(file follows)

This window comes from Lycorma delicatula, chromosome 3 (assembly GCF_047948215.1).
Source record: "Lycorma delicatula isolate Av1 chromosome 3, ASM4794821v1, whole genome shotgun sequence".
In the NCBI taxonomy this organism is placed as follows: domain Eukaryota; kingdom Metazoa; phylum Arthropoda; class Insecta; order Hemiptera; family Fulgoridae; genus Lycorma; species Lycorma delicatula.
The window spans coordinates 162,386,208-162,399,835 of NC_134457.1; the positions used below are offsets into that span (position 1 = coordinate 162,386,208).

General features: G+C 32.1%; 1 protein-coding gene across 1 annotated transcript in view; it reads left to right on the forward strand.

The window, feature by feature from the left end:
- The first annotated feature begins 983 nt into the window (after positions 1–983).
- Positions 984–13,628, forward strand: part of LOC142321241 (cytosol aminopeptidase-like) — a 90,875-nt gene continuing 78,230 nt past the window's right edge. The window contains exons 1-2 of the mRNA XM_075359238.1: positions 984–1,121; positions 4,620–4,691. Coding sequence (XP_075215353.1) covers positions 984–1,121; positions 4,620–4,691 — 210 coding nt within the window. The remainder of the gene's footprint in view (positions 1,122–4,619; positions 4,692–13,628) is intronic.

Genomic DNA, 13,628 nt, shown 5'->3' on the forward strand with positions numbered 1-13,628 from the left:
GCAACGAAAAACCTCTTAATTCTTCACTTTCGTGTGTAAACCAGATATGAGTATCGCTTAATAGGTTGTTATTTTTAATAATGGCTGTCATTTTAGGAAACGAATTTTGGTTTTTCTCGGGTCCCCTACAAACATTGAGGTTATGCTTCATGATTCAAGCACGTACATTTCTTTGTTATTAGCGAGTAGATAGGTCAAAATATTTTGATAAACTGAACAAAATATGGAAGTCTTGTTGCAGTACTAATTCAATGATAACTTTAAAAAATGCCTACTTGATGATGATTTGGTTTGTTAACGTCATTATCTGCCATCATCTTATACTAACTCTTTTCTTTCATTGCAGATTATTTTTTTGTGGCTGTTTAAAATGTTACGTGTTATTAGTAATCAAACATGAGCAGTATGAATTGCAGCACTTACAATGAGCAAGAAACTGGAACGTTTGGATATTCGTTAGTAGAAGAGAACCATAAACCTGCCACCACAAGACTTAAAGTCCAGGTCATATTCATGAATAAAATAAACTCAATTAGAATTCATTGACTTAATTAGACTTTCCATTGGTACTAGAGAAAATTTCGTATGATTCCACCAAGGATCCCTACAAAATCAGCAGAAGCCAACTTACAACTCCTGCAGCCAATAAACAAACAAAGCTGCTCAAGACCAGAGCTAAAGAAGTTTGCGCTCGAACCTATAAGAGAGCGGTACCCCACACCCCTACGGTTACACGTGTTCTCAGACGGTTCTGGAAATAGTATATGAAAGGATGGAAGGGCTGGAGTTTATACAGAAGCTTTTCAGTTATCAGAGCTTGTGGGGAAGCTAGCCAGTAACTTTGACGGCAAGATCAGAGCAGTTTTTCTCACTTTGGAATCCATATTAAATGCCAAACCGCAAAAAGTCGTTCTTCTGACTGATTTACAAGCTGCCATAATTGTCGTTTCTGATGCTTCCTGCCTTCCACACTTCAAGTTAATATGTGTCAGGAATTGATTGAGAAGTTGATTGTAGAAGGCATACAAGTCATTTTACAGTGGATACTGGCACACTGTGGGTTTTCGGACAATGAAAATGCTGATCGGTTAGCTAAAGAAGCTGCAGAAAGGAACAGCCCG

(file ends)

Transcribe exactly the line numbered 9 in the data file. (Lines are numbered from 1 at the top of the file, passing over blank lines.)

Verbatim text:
Genomic DNA, 13,628 nt, shown 5'->3' on the forward strand with positions numbered 1-13,628 from the left: